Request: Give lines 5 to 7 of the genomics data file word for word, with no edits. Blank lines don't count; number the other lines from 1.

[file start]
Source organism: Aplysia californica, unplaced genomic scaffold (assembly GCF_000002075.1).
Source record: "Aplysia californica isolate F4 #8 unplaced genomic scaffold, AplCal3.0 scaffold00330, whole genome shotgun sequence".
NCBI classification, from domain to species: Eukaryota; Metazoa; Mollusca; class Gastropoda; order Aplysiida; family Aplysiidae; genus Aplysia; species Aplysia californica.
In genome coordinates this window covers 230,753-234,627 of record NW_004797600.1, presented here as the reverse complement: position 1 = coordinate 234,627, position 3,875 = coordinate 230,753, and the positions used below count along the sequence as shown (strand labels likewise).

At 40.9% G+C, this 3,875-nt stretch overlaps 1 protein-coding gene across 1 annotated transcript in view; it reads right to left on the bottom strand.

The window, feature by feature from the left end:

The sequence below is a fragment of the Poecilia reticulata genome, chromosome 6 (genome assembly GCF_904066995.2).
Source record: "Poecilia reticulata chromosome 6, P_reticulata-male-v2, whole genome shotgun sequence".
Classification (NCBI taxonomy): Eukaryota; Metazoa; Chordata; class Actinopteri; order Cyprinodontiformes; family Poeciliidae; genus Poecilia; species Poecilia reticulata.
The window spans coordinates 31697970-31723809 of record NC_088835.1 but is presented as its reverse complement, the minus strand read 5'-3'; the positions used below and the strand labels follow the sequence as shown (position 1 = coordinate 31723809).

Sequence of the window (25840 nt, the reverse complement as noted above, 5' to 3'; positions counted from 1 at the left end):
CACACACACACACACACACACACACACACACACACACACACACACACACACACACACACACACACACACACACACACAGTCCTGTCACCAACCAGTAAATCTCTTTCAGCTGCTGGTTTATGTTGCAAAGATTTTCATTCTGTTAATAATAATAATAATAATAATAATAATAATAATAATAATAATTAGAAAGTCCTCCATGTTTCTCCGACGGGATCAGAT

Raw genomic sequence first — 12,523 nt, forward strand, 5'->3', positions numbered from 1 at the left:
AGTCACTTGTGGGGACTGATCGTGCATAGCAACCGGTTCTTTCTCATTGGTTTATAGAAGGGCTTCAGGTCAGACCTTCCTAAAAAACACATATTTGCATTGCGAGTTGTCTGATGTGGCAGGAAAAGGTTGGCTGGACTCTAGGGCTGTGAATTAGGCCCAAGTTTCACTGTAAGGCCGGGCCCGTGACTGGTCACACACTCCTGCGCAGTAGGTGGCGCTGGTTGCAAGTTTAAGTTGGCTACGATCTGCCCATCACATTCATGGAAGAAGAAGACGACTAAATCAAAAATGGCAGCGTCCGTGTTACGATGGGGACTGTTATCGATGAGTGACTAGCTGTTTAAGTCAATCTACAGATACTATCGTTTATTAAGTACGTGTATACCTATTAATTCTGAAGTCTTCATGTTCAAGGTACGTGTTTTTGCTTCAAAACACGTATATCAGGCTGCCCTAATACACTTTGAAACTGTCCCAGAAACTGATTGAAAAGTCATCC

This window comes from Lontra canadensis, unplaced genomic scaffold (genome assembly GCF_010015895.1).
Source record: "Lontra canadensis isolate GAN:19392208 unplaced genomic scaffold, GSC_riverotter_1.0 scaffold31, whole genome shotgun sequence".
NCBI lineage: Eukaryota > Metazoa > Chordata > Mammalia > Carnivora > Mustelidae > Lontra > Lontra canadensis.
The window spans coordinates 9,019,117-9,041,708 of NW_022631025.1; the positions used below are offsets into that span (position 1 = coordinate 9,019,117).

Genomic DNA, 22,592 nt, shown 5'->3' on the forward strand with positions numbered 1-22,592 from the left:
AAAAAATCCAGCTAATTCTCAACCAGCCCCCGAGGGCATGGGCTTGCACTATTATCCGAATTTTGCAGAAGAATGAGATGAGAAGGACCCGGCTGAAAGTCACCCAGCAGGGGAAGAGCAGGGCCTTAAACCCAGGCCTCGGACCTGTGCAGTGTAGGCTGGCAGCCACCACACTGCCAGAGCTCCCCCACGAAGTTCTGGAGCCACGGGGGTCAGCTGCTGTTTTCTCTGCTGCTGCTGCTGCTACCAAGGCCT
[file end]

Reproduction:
At 40.9% G+C, this 3,875-nt stretch overlaps 1 protein-coding gene across 1 annotated transcript in view; it reads right to left on the bottom strand.

The window, feature by feature from the left end:

The sequence below is a fragment of the Poecilia reticulata genome, chromosome 6 (genome assembly GCF_904066995.2).